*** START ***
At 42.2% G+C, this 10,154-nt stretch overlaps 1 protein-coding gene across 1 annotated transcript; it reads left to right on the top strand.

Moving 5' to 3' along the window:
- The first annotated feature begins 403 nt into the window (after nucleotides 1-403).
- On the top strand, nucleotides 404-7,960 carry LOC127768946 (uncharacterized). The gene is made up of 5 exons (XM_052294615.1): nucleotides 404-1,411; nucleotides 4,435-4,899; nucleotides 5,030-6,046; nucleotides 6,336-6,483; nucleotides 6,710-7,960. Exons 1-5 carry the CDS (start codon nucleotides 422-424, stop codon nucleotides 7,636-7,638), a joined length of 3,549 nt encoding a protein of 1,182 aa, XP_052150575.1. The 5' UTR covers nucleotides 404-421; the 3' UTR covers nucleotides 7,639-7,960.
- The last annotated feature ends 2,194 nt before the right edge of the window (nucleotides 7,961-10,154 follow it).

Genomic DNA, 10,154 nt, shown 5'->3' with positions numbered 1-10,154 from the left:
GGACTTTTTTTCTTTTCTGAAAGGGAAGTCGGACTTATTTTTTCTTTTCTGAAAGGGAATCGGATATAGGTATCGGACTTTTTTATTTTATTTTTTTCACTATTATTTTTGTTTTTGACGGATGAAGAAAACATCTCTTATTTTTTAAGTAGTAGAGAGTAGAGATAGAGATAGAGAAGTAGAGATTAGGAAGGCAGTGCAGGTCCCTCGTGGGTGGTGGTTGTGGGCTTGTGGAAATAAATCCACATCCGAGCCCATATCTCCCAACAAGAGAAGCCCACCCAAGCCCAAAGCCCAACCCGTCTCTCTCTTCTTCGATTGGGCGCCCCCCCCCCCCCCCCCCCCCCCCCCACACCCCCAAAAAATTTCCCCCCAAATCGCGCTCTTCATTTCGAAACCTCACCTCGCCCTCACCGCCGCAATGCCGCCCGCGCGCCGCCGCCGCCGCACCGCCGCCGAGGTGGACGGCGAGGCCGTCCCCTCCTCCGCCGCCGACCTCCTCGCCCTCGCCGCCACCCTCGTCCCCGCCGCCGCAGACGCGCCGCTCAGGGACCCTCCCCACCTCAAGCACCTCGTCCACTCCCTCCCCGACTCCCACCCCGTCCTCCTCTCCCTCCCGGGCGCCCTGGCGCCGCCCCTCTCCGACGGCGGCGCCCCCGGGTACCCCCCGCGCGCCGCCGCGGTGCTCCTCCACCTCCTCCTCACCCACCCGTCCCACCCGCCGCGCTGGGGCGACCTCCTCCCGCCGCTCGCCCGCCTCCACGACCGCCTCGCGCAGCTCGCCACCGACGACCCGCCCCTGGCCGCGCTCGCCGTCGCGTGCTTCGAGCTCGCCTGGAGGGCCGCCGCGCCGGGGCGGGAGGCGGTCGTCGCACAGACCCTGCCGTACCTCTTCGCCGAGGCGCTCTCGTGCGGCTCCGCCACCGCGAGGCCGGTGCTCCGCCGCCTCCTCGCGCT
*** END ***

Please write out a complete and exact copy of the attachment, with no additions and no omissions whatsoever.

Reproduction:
At 42.2% G+C, this 10,154-nt stretch overlaps 1 protein-coding gene across 1 annotated transcript; it reads left to right on the top strand.

Moving 5' to 3' along the window:
- The first annotated feature begins 403 nt into the window (after nucleotides 1-403).
- On the top strand, nucleotides 404-7,960 carry LOC127768946 (uncharacterized). The gene is made up of 5 exons (XM_052294615.1): nucleotides 404-1,411; nucleotides 4,435-4,899; nucleotides 5,030-6,046; nucleotides 6,336-6,483; nucleotides 6,710-7,960. Exons 1-5 carry the CDS (start codon nucleotides 422-424, stop codon nucleotides 7,636-7,638), a joined length of 3,549 nt encoding a protein of 1,182 aa, XP_052150575.1. The 5' UTR covers nucleotides 404-421; the 3' UTR covers nucleotides 7,639-7,960.
- The last annotated feature ends 2,194 nt before the right edge of the window (nucleotides 7,961-10,154 follow it).

Genomic DNA, 10,154 nt, shown 5'->3' with positions numbered 1-10,154 from the left:
GGACTTTTTTTCTTTTCTGAAAGGGAAGTCGGACTTATTTTTTCTTTTCTGAAAGGGAATCGGATATAGGTATCGGACTTTTTTATTTTATTTTTTTCACTATTATTTTTGTTTTTGACGGATGAAGAAAACATCTCTTATTTTTTAAGTAGTAGAGAGTAGAGATAGAGATAGAGAAGTAGAGATTAGGAAGGCAGTGCAGGTCCCTCGTGGGTGGTGGTTGTGGGCTTGTGGAAATAAATCCACATCCGAGCCCATATCTCCCAACAAGAGAAGCCCACCCAAGCCCAAAGCCCAACCCGTCTCTCTCTTCTTCGATTGGGCGCCCCCCCCCCCCCCCCCCCCCCCCCCACACCCCCAAAAAATTTCCCCCCAAATCGCGCTCTTCATTTCGAAACCTCACCTCGCCCTCACCGCCGCAATGCCGCCCGCGCGCCGCCGCCGCCGCACCGCCGCCGAGGTGGACGGCGAGGCCGTCCCCTCCTCCGCCGCCGACCTCCTCGCCCTCGCCGCCACCCTCGTCCCCGCCGCCGCAGACGCGCCGCTCAGGGACCCTCCCCACCTCAAGCACCTCGTCCACTCCCTCCCCGACTCCCACCCCGTCCTCCTCTCCCTCCCGGGCGCCCTGGCGCCGCCCCTCTCCGACGGCGGCGCCCCCGGGTACCCCCCGCGCGCCGCCGCGGTGCTCCTCCACCTCCTCCTCACCCACCCGTCCCACCCGCCGCGCTGGGGCGACCTCCTCCCGCCGCTCGCCCGCCTCCACGACCGCCTCGCGCAGCTCGCCACCGACGACCCGCCCCTGGCCGCGCTCGCCGTCGCGTGCTTCGAGCTCGCCTGGAGGGCCGCCGCGCCGGGGCGGGAGGCGGTCGTCGCACAGACCCTGCCGTACCTCTTCGCCGAGGCGCTCTCGTGCGGCTCCGCCACCGCGAGGCCGGTGCTCCGCCGCCTCCTCGCGCT